In January Chris Tomlin released his latest album, Burning Lights. It was astonishingly successful, reaching number one in the US albums chart ahead of such artists as Taylor Swift, Bruno Mars and One Direction. I only caught track of it a couple of weeks ago and I've been reflecting on it over this week in particular. It's a bold, dynamic, smoothly mixed piece of contemporary Christian music. But the overall impression I was left with was this:
Is this really a worship album?
It's not that Lights isn't good musically. It's full of catchy, well-written songs that have been running through my head. Musically, it's a success. My issue is with the lyrics. Having listened to the album afresh my analysis isn't going to be as negative as it was originally. 'Lay Me Down', 'Jesus, Son of God', 'Countless Wonders' and 'Thank You God For Saving Me', for example, are good songs which are effective in inspiring worship. Yet the best songs on the album seem devoid of significant lyrics. I found myself humming the tunes but unable to really resonate with the words I was singing to myself. Most of the songs I wouldn't recommend for use in churches. I felt that, despite the potential in the music, bland lyrics let the album down.
Take, for instance, the climactic words of 'God's Great Dance Floor':
"I feel alive.That confuses me. I don't know what it means. I can't sing along to it. I'm all in favour of vibrancy and celebration being part of our worship but the words just strike me as being devoid of meaning. More broadly, they struck me as being indicative of a 'partying with Jesus' mentality which advocates dancing and zealousness as a substitute for the image mainstream society might have of church where worship is dull and monotonous ('Dance Dance' is a textbook example of this). Taking music which is loud and high-tempo, telling people to dance and calling it worship is not OK in my book. I may dance. I may party. And I may do both of the above as worship - in other words, as something pure that I do as I was made to do it. But instituting them in a time of sung corporal worship is dilutes the significance of what worship is. Some may worship through dance but I (like most, I'd guess) feel uncomfortable with the idea. Which means that our worship songs need necessarily to focus on drawing God's people together through lyrics of substance.
I come alive.
I am alive on God's great dance floor."
Part of this raises the links between worship music and what I'll call 'Christian music', by which I mean professionally produced music by bands and artists which are Christian and which contain Christian themes and topics within their songs but which don't write songs designed for use in church worship. I'd say that Lights contains a mixture of worship songs and Christian music. In other words, some of the songs may not functionally meet the criteria for worship music but they still sound good. This in turn raises the question of why people like me feel motivated to listen to Tomlin's music. Tomlin is, after all, rightly renowned as a gifted songwriter that's penned a stream of rich, well-written worship songs. So people listen to his music wanting songs to worship to. What do we lose when our worship music gets mixed up with our Christian music?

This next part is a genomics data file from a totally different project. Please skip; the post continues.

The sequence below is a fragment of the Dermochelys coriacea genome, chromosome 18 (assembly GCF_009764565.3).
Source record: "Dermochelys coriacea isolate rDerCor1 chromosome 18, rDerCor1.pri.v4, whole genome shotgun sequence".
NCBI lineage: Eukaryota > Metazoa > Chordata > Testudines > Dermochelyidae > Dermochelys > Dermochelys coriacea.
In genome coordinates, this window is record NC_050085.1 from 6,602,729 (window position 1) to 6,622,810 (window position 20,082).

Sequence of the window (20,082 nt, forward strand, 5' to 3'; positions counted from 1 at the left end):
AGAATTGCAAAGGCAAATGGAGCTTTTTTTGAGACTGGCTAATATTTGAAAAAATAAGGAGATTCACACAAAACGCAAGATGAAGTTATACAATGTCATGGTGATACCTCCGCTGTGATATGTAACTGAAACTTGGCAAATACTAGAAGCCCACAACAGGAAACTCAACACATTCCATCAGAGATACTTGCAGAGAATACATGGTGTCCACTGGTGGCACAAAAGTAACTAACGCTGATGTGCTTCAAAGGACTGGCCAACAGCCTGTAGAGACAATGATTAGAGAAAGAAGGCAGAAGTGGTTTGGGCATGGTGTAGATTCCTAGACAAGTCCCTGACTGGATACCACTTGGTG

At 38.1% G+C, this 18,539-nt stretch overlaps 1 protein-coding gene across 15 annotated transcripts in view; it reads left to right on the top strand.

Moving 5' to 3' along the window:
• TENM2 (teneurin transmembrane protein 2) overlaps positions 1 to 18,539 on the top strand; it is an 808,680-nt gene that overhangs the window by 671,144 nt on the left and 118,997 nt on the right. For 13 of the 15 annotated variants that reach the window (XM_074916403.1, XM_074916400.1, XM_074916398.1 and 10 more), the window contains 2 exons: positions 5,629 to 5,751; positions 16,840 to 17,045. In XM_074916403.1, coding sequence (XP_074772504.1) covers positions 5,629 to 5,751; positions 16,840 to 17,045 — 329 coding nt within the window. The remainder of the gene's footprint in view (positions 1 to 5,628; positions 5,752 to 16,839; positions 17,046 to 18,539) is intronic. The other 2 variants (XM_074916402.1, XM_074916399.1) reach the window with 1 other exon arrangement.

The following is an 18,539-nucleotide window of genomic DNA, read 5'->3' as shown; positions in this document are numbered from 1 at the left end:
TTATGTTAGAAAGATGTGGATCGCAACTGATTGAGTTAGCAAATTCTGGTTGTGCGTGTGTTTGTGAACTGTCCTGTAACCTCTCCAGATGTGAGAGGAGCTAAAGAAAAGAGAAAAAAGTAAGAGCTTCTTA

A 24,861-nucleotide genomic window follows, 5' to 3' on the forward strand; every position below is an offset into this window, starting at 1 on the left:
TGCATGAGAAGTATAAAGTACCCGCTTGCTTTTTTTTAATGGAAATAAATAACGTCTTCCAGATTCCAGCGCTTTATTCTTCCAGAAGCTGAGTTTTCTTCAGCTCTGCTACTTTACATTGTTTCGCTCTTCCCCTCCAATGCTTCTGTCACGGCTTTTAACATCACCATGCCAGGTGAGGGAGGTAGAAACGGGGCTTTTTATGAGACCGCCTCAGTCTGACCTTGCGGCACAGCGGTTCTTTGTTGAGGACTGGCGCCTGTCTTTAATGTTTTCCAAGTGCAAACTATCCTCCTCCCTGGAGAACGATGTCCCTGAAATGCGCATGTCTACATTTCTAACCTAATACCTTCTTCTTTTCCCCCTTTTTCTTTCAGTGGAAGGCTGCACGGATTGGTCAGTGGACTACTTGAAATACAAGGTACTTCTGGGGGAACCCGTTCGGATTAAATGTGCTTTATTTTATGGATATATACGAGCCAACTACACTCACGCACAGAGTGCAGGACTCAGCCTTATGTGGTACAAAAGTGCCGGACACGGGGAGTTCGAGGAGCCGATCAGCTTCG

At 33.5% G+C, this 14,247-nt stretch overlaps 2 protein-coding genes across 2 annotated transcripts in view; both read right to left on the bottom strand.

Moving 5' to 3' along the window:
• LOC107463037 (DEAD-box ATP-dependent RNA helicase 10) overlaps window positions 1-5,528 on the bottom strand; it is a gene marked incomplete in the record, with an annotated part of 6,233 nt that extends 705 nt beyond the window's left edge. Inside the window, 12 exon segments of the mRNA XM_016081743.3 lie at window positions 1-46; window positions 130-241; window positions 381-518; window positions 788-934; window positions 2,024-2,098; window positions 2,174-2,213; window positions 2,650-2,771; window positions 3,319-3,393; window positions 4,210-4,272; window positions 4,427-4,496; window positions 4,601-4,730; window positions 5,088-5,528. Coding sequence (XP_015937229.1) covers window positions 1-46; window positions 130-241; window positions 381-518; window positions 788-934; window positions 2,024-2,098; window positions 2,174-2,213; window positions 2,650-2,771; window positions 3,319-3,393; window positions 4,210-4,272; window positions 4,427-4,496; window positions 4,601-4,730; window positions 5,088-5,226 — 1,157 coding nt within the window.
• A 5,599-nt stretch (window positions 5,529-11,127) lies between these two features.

I don't think that there's anything wrong with Christian music. I think that it's terrific that Christians, instead of either becoming straight-up worship leaders or mainstream groups, have decided to create music that honours God. I think that it's OK that they make money out of appealing to a Christian audience. I'm a great fan of Delirious?, who successfully bridged that gap in writing music that was both unashamedly Christian and musically good. Similarly, there's nothing intrinsically wrong with Tomlin releasing an album that focuses on producing good music over and above coming up with new worship songs. And I'm sure that any worship leader who had the opportunity to record an album would want the standard of music to be high.
So good worship music is great and good Christian music is also great. But I think that they're great for different reasons and that we need to clarify the boundaries between the two. This will enable two things to happen. Firstly, it will enable worship leaders and Christian musicians to focus on doing what they're best at and what they're good at without attempting to copy one another's genres. Secondly, it will enable people who listen to the music to get what they're expecting.
I'm aware that this post hasn't been massively complementary of Tomlin's latest work. I'm profoundly not anti-Chris Tomlin. The only reason I'm singling him out is because he's such a prominent and gifted composer of worship songs who's been such a blessing to the church. But I do think that Burning Lights represents a confusion between music about God and music sung to God. I think that there's a need for worship songs of substance and truth that enable a real connection with God. I think that party music's great, but it's best kept on the dance-floor and out of church worship. Let's let all of our music be good, but let's keep the worship in our worship music.